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    2. There's a similar 'withdrawn from use' feeling to the notice one sometimes sees on a bus as it approaches the bus stop - 'Sorry, not in use' - and then swooshes past.

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    3. Bring out the paranoia, doesn't it? You feel officialdom is saying

      This bus/toilet is not for you, mate!

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    4. "Not in service" is the message that buses around here (Washington DC area) use. Same with other facilities, such as toilets, ATMs, etc.

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    5. I would call "facilites" abandoned, shuttered, or boarded up. BTW, my favorite example of such a facility is the Abandoned Pennyslvania Turnpike .

      It has a nice "life after people" kind of feel to it.

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    6. There are plenty of disused public toilets round where I live, although many of them have been repurposed into bars or restaurants or, in one case, a solicitors office. Others haven't, and have been locked out of use while awaiting their future (which may or may not include demolishing them).

      And I used "out of use" to my grandson today, commenting that he had used a different scooter both when his own was out of use (awaiting repair) and when his brother had borrowed his as *his* was out of use! Both scooters are now back in use.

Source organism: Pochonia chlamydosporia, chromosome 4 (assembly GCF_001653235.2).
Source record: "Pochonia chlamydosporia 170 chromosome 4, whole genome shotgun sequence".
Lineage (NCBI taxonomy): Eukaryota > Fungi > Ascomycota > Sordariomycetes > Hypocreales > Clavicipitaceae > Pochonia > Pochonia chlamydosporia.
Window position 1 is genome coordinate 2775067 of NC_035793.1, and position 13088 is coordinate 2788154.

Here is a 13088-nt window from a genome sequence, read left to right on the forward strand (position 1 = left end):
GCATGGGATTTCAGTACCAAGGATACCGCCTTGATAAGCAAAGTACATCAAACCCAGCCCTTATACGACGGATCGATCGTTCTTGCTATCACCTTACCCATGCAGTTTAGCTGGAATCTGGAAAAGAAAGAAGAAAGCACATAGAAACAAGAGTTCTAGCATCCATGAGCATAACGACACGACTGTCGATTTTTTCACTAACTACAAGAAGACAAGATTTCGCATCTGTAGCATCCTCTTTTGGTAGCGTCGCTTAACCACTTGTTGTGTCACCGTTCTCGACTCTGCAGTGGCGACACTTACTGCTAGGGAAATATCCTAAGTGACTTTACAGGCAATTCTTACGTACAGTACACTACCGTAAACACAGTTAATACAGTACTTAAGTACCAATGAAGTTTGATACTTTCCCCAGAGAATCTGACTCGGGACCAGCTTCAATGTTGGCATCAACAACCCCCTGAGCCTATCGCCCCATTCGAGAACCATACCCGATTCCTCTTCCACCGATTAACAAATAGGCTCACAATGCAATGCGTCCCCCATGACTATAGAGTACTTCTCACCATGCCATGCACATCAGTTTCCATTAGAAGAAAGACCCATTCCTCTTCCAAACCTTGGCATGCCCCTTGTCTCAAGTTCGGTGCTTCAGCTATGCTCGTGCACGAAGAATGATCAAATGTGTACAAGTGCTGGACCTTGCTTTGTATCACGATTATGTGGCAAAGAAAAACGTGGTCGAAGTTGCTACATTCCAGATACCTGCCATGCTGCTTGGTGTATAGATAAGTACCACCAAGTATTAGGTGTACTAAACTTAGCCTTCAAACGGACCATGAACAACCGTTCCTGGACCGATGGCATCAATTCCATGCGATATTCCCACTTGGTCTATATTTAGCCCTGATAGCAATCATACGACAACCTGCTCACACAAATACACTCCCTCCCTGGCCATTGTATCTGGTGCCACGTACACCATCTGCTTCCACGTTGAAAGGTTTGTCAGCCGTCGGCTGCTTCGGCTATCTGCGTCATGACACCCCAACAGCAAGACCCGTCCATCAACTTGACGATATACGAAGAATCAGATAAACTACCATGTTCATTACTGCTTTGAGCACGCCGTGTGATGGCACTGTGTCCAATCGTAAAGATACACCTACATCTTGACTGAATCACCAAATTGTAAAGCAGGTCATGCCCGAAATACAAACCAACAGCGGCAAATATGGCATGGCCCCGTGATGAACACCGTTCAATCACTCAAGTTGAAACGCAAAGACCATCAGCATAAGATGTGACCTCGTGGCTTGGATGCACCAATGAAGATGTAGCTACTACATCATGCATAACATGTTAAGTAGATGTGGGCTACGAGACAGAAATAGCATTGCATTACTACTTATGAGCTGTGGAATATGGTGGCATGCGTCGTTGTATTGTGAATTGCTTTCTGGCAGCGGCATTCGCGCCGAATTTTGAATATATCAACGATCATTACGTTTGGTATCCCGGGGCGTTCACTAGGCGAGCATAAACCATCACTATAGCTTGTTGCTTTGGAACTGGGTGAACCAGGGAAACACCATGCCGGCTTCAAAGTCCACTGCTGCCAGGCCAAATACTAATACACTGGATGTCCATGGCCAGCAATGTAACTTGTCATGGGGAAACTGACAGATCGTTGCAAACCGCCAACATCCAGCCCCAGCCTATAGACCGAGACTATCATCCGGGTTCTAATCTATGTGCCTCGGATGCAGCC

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    7. I've only ever seen "not in service" on British buses. It's usually at the start or end of a day or when the service has been cancelled due heavy traffic.

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  20. How interesting. I was just thinking about this the other day. As an American, I'm not sure where I picked up the word "disused," but I do use it. However, I think I only use it to describe places, like buildings or stadiums. I would describe something like a condom as "unused" though. If there is anything "like a condom" that is.